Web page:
Restaurant News & Reviews

Dining Out: Paso Robles Inn is more than steak and potatoes

If you’re a steak lover in North County, you’ve likely been a fan of the Paso Robles Inn Steakhouse for a very long time.

It has been serving up prized Harris Ranch filets, rib eyes and prime rib with traditional sides like potatoes and wedge salad for years, and is as much a fixture in downtown Paso Robles as the hotel it’s housed in.

But if you’re not a steak-and- potatoes type, you probably haven’t been there in a while. Well, now is the time to go back.

Kelly Wangard started as executive chef at the steakhouse six months ago. Although the restaurant interior is still a bit dark and in desperate need of a makeover, she has brought new life to the place with her culinary talent and passion for food. More about the food later.

Raised in Paso Robles since age 8, Wangard was first exposed to cooking as a teenage server and cook at the local Cahoots Catering Co. & Cafe. Owners Lisa Jones and Jim Subject shared their passion and enthusiasm for cooking with young Wangard and inspired her to continue on to the California Culinary Academy in San Francisco.

From there, Wangard went on to cook in kitchens from Northern California, to St. Johns in the Virgin Islands, to an exclusive resort in Wisconsin. By age 30 she was executive chef at the Loews in Beverly Hills.

Two years ago Wangard and her husband, Gregg, had a daughter, and she thought her professional cooking days were over. “I didn’t think I’d ever be a chef again,” Wangard says. Raising a young daughter simply didn’t balance with the grueling hours of a professional kitchen.

Then, partly by accident, Wangard found herself back in Paso Robles. Her husband had taken a job as executive chef at the Marisol restaurant at the Cliffs Resort in Shell Beach, and once the management of the Paso Robles Inn heard she was in town, they worked out a flexible schedule that let her combine family life with her passion for cooking.

Changes to the menu

Chef Wangard’s first move was to overhaul the steak-house’s dinner menu. Mindful of the regulars who come for their favorites, Wangard retained many menu items —yet was able to update them with a twist here and there. “I was really careful making the menu changes because I didn’t want to shock our regular guests,” she explains.

One example is the Fried Brie Cheese ($8). The old menu included a baked brie that was accompanied by toast and fruit; Wangard’s version is lightly battered and deep fried, so the outside is crispy and the inside is soft and creamy. Surrounded by sweet raisins soaked in port and an apple cider syrup, it is topped with finely chopped apple and radish for a fresh crunchy finish. The contrast of tastes and textures is wonderful.

Fresh, local ingredients

The goal with all of her dishes is to feature fresh, local ingredients while offering something new for locals and travelers. “We’re known for the steaks, but we want to offer much more than that,” she said.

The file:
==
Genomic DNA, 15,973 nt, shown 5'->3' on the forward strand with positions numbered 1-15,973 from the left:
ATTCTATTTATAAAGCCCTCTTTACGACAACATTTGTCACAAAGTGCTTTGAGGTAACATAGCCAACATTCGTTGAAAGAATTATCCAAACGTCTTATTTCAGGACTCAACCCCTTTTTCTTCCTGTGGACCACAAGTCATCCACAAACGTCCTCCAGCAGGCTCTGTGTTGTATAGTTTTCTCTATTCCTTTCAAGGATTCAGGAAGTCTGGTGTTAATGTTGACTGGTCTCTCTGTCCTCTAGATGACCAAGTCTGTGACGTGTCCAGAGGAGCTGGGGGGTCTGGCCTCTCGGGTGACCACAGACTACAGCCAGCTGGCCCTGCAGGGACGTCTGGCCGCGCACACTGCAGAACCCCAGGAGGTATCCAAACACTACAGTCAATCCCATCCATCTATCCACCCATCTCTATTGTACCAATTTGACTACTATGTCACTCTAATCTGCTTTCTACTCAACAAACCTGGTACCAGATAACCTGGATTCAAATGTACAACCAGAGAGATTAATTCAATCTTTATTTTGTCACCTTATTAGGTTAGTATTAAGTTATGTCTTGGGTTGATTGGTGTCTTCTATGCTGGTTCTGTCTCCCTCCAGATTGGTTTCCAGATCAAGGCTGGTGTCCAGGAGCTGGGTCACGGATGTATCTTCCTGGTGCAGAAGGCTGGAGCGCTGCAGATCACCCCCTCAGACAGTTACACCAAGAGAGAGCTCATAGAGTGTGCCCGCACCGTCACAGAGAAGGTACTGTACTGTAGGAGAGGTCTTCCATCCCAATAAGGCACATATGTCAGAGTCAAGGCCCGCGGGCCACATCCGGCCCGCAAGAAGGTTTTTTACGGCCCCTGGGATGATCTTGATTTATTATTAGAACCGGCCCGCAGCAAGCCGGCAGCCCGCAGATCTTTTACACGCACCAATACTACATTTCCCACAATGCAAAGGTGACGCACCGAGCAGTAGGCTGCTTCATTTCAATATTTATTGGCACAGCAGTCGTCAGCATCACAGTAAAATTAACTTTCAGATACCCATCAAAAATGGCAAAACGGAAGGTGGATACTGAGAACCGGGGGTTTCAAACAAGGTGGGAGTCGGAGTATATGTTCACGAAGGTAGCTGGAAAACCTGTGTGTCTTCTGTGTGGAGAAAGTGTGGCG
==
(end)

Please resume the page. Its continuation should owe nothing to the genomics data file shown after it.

She has added a number of new items to the menu such as a Grilled Castroville Artichoke ($9). Boiled until tender, the artichoke is brushed with olive oil and salt and pepper before it is grilled for a unique charred flavor. Meyer lemon sauce and a chipotle ranch dressing are offered on the side.

Another new item is Stuffed Quail ($23). She carefully bones the bird so it’s easy for diners to eat, and stuffs it with a mixture of smoky bacon, mushrooms and spinach.

The meat is tender, moist and a perfect pairing to the aromatic stuffing.

Other signature items include Maple Leaf Farms Roasted Duck Breast and Confit ($25) and Pan Roasted Morro Bay Halibut ($23).

Wangard uses local ingredients including Santa Maria greens, purple potatoes and zucchini blossoms in menu items and in the nightly specials, noting “I go to the farmers market in Templeton every Saturday, so our specials are really fun on Saturday night.”

Meat and potatoes

For those who still want steak and potatoes, Wangard has kept the popular filet mignon, rib eye and flat iron steaks, as well as prime rib au jus, but she has updated the sides and the sauces that go with them. “I did change every single item one way or another,” she says, “sometimes I just took twists on things.”

Her next challenge is the breakfast menu, which she is currently working on, followed by the lunch menu and bar offerings.

“We’re trying to tie in the same concept, the same style,” she explains. “Using local products, having something for the wine traveler, being a steakhouse with more options than just steak.”

Reach freelance writer Janis Switzer at janisswitzer @

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